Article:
GCMW: Its interesting to note the “breadwinner” turnover at home between your parents. That’s happening more and more today. What’s the significance and effect on family dynamics?
CT: I think the breadwinner turnover in my family was more problematic than what I see nowadays where the women are the breadwinners from the very start. To have the roles reversed between my parents without having a corresponding downsizing of the family’s lifestyle was almost catastrophic for us, because my dad had a very poor communication style and he lived off of an unmet hope that he would soon resume his old career track as a pharmacist. This fueled his depression and also fueled my sisters’ disdain for him.
GCMW: So now things are different?
CT: Nowadays I think the role reversal from the traditional breadwinner model does not have to be catastrophic IF the parties have a very strong communication line. I don’t think there is an inherent wrong in the wife earning more, but I do think it’s inherently wrong to think that the decision making or the authority flows from the ‘money-source’.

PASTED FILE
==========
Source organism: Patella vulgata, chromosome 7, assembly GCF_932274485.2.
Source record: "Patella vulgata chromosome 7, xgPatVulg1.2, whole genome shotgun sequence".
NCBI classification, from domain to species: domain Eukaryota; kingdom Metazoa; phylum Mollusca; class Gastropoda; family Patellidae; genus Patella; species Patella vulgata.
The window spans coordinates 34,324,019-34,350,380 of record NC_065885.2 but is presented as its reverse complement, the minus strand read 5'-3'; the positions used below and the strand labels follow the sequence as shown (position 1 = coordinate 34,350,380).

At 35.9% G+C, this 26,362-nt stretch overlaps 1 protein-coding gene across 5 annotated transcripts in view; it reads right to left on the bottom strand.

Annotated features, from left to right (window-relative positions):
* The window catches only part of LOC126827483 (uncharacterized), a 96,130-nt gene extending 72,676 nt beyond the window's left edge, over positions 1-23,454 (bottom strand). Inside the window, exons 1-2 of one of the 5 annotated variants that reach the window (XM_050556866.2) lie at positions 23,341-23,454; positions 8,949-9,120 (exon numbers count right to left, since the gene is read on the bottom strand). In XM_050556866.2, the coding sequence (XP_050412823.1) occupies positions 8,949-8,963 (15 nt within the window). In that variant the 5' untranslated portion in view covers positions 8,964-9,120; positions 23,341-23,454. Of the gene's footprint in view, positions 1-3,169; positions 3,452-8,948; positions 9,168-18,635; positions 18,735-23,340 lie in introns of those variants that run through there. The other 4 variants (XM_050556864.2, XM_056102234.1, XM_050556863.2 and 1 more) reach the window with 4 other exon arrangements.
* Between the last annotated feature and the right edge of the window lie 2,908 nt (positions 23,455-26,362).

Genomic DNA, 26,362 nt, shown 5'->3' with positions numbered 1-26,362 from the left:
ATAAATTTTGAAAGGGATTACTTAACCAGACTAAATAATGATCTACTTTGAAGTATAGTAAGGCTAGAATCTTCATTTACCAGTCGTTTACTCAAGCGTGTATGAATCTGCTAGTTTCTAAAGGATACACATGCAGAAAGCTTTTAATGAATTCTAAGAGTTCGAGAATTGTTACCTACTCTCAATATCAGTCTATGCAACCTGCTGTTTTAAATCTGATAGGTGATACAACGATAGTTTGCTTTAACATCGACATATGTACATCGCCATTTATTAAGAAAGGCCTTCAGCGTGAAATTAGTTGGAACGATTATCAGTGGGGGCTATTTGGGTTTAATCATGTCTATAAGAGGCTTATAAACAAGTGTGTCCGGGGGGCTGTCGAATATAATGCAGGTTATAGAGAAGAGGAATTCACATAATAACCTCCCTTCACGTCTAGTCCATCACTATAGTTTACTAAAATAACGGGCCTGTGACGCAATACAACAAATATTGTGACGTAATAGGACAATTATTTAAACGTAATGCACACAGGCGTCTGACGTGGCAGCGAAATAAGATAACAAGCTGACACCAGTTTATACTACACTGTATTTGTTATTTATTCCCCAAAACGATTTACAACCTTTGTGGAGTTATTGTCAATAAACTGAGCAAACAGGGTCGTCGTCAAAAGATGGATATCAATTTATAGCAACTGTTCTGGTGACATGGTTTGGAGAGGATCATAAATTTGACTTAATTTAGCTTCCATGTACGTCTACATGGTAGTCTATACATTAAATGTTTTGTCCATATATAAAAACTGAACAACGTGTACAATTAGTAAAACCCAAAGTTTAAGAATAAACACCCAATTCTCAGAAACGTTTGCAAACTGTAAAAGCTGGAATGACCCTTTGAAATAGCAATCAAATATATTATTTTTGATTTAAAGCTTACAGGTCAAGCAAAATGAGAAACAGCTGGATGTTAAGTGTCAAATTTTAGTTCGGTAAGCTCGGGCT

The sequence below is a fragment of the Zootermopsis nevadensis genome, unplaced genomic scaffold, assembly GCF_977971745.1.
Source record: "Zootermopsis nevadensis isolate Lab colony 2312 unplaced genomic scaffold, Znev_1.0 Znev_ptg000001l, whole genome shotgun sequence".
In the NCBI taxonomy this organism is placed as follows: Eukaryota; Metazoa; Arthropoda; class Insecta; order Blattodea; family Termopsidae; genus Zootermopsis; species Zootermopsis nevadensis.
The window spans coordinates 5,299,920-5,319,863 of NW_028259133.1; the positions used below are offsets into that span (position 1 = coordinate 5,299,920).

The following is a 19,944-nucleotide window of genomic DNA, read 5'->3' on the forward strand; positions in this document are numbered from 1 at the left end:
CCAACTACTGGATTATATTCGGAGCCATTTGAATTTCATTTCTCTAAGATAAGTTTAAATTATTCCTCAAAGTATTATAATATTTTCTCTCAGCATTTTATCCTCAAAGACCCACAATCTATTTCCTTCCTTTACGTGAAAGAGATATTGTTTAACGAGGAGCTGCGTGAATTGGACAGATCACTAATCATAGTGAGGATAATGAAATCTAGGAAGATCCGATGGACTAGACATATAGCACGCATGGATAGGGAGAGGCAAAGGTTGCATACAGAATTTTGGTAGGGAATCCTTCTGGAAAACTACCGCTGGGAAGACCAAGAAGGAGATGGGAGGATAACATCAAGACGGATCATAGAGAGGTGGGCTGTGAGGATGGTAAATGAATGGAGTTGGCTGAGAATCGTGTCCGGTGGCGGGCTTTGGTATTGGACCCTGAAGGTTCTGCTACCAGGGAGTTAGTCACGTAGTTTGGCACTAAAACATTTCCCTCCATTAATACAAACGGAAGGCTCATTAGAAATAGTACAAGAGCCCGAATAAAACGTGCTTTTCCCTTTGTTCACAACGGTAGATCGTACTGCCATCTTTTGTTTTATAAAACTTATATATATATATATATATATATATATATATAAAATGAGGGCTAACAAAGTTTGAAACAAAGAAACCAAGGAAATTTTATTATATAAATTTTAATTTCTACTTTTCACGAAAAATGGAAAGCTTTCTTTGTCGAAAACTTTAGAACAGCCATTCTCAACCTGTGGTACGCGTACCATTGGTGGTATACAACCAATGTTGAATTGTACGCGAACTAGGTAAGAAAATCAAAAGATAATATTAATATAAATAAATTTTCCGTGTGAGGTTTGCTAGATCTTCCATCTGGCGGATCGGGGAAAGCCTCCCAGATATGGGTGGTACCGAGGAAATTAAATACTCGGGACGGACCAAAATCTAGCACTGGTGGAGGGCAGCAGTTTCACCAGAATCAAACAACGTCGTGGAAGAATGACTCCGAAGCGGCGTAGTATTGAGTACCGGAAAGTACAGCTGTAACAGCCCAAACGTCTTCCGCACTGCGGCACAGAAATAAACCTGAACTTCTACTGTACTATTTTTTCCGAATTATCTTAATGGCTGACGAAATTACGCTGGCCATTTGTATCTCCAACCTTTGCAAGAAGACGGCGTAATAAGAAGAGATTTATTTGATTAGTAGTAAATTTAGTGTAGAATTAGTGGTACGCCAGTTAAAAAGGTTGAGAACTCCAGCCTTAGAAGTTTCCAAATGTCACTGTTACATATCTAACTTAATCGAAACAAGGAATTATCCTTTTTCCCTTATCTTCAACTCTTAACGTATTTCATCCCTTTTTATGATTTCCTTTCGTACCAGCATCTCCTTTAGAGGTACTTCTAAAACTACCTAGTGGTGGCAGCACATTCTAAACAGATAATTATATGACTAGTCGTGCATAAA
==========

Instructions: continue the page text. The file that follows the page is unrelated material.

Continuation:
GCMW: In 1987, you backslide. Do you think its hard for young Christians in college to stay focused on serving Christ?
CT: I do think it is hard, but not impossible, for college students to stay focused on serving Christ. First of all, there are so many freedoms: your parents/guardians are nowhere around while your peer group tries to set the tone for what is acceptable college behavior. Second of all, I think it can be difficult to find solid bible studies or mentoring relationships for young Christians who could benefit from a guide during this turbulent time period.
I personally faced a choice of the sinner’s traditional college lifestyle vs. an emotional religiosity that was trying to portray itself as Christianity. It was very disturbing for me, because both of my sisters began long term sexual relationships with their ‘prayer partners’ or ‘spiritual mentors’. I think this is where my book can be helpful in shining a light on people’s strong desire to ‘hide’ this underground homosexual life when, in fact, it needs to named for the wrong that it is.